Hey everyone! I know I have been gone for almost a full year. So much has happened and I hate that I fell off from blogging.

A lot of us are spending even more time studying at home than we planned since the beginning of the pandemic. When it first started, I was sent home from my Internal Medicine rotation, but still had to study for the exam. As soon as that was over, I began my dedicated Step 2 CK study period. I am going to write a post about my experiences with Step 1 and 2 for you guys, but for now you can check out my YouTube videos here for a glimpse into my daily study life and also my reactions to getting my scores.

Okay, back to what I actually wanted to talk about in this post. During this time, I went from laying in bed and ignoring my responsibilities to having to find ways to be productive so that I could succeed on my upcoming exams. If you are stuck at home studying here are my tips to increase your productivity and be the best student you can be!


You know this already. You need to get enough sleep to be well rested and have your mind be sharp. Studies show that sleep helps with memory as well. Remember when you were a kid and you had a bedtime? Well, it might be time to revisit that as an adult. I’m going to be honest and tell you guys that I’m still working on this. My body can operate pretty well on 6 hours of sleep, but I would much prefer getting the recommended 7-8 hours for adults. The mentality of “sleep is for the weak” or “I’ll sleep when I’m dead” is tired. I have friends in med school that get 8 hours of sleep every night no matter what and get the best grades. YOU NEED REST.

Establish a Morning Routine

This has been a game-changer for me. I used to kind of just stay in bed until the last minute and then rush to get ready. During the pandemic when we switched to virtual classes, I was laying in bed until lecture started. Now, I wake up with enough time to do things that make me feel refreshed. For me, it’s some brief form of exercise and prayer. Sometimes I read a novel that is completely unrelated to medicine. Pick one or two things to do that energizes you and helps you feel ready to tackle the day.


Get rid of distractions

My phone is my main distraction – specifically social media. So I turn it off or put in far away from me. I’ve had multiple times were I deleted all social media apps because I had no self-control. I’m not saying you have to be that drastic, but be aware of what takes your attention away from studying. Pack up the video games in a suitcase. You don’t need to check emails right now. None of these things are going to get you the A you want to get on the exam. Everything can wait until after you’re done studying.

Study Space Made for Success

Since we are studying from home now, you may be spending all day at your desk, or some other table. My desk is pretty bare bones to make sure I don’t spend time staring at things that might be distractions. I keep my laptop, iPad, and notebook/textbook on the table because that’s all I need. In the past, I’ve had a corkboard above my desk with fun things that may have been motivational or made me happy. Whatever it takes. Just set up your study space for success.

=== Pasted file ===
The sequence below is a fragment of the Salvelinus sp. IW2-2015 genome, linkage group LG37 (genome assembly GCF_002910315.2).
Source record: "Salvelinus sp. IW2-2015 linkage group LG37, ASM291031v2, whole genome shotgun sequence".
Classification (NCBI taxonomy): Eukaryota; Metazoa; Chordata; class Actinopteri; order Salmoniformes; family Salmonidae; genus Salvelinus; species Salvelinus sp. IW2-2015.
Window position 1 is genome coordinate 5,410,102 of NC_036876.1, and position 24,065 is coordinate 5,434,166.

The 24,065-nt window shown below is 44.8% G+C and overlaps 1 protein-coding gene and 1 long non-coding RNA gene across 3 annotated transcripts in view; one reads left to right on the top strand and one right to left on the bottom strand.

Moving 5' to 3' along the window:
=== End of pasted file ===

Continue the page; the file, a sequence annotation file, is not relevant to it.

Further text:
Pomodoro Technique

This is how I’m able to study for 8-12 hours a day. If you’ve never heard of this before its basically a method where you are productive for a set period of time and then take a break for a shorter period of time. This has been a game changer for me to increase my productivity. I use the Forest app but you can easily just set a timer or just keep track of the clock! Set it to 50 minutess to study and then 10-15 mins of break time. I promise you will be so surprised by how much you get done!


Set Your Goals

You need to have a plan of what you want to achieve in a given day. It should only take a few minutes to make a to-do list. Keep It Simple Silly (KISS)- make sure your to-do list is reasonable. Don’t expect to through 30 lectures in one day and expect to memorize them all perfectly.

Do the Hardest Task First

I used to try to get all the smaller tasks done first to have more things checked off the list, but then I would be left with the most time consuming things at the end of the day. Looking back now, I acknowledge that this makes no sense because then I would be too mentally tired to take in all the information that I needed! Please don’t do this. Tackle what you need to get done then leave the smaller tasks that take less mental energy for later.

Bonus Tip

Be aware of your most productive time of the day. My brain works best in the morning. This means that I often end to wake up early to get things done. If you’re a night owl, that’s okay too. Just adjust your schedule accordingly.

These things have changed me for the better and I hope they can help some of you increase your productivity and kill your exams and assignments!


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